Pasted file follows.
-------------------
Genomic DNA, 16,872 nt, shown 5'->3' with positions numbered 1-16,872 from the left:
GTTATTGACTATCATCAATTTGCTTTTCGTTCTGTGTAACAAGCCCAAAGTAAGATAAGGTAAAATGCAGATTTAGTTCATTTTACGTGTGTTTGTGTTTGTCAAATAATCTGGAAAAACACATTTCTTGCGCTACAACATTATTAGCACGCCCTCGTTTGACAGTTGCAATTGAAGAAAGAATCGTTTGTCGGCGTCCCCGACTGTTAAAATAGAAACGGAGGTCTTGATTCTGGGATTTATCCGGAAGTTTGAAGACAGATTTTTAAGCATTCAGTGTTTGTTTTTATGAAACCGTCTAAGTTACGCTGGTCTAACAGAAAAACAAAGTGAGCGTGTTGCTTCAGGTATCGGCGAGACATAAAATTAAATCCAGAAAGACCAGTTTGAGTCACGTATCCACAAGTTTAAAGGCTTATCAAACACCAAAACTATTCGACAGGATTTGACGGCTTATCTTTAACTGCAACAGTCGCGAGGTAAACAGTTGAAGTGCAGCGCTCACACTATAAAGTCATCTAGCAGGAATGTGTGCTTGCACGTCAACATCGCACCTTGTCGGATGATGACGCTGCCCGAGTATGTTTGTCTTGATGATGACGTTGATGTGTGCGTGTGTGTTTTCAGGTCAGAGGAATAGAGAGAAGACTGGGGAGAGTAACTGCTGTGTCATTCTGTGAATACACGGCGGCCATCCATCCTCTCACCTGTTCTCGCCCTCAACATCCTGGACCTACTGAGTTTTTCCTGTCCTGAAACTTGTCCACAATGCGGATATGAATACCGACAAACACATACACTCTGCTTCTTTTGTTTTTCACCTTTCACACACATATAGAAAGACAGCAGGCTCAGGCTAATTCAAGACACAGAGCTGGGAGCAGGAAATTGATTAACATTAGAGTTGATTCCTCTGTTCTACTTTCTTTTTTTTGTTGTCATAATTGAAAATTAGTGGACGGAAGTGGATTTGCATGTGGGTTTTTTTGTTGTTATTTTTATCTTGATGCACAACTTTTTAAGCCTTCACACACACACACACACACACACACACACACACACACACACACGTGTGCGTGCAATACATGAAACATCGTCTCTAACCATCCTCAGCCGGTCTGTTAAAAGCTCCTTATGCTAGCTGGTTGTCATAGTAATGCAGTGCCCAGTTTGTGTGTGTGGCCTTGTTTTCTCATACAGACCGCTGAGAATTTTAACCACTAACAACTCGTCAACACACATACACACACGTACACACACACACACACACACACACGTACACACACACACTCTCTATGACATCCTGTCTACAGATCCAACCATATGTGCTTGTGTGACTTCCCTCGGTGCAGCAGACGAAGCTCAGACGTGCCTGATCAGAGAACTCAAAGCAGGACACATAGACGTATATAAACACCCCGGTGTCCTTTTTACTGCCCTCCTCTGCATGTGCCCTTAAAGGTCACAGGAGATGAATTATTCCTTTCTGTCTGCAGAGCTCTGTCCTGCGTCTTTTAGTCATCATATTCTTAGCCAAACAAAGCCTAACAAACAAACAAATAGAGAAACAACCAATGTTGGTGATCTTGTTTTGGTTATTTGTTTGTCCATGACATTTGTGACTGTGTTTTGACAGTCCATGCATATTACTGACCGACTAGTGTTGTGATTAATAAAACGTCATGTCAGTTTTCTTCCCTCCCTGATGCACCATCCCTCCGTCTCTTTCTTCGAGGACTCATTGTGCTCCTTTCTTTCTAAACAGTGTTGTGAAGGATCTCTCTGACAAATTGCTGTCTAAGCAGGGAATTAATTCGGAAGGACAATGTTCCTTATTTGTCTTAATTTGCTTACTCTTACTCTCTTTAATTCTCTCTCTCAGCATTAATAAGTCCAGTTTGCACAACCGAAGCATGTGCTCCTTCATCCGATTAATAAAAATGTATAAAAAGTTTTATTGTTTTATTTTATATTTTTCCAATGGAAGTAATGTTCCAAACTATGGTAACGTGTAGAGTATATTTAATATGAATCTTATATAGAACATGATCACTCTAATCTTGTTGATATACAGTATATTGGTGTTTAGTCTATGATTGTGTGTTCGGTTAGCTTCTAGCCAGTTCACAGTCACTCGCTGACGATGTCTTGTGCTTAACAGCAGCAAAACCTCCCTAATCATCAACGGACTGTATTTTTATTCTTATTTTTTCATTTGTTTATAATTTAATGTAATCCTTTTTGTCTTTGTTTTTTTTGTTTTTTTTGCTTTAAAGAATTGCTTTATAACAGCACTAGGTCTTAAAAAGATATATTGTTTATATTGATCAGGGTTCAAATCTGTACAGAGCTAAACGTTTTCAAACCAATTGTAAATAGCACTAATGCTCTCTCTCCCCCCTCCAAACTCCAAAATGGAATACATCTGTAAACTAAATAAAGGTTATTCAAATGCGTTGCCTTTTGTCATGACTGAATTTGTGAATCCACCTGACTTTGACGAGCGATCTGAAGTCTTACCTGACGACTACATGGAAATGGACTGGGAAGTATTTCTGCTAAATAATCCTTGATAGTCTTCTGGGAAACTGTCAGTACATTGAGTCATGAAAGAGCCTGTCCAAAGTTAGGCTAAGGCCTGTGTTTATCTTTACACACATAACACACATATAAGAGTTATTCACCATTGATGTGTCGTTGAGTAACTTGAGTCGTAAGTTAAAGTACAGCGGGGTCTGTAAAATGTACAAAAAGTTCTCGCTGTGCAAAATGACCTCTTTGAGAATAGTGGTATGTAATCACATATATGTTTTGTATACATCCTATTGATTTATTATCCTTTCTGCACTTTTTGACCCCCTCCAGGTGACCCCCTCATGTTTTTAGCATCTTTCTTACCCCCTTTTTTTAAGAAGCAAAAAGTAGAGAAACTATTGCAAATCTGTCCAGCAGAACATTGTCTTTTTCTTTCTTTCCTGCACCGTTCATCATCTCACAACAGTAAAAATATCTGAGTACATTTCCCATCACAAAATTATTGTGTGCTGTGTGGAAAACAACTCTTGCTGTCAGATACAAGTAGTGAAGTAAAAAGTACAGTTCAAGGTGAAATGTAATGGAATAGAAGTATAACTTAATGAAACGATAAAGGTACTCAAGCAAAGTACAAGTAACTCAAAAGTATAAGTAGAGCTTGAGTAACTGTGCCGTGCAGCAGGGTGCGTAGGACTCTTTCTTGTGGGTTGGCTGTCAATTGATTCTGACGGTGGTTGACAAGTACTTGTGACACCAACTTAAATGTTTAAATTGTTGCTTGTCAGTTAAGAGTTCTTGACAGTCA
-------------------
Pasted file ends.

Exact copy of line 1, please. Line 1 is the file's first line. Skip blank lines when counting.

Genomic DNA, 16,872 nt, shown 5'->3' with positions numbered 1-16,872 from the left: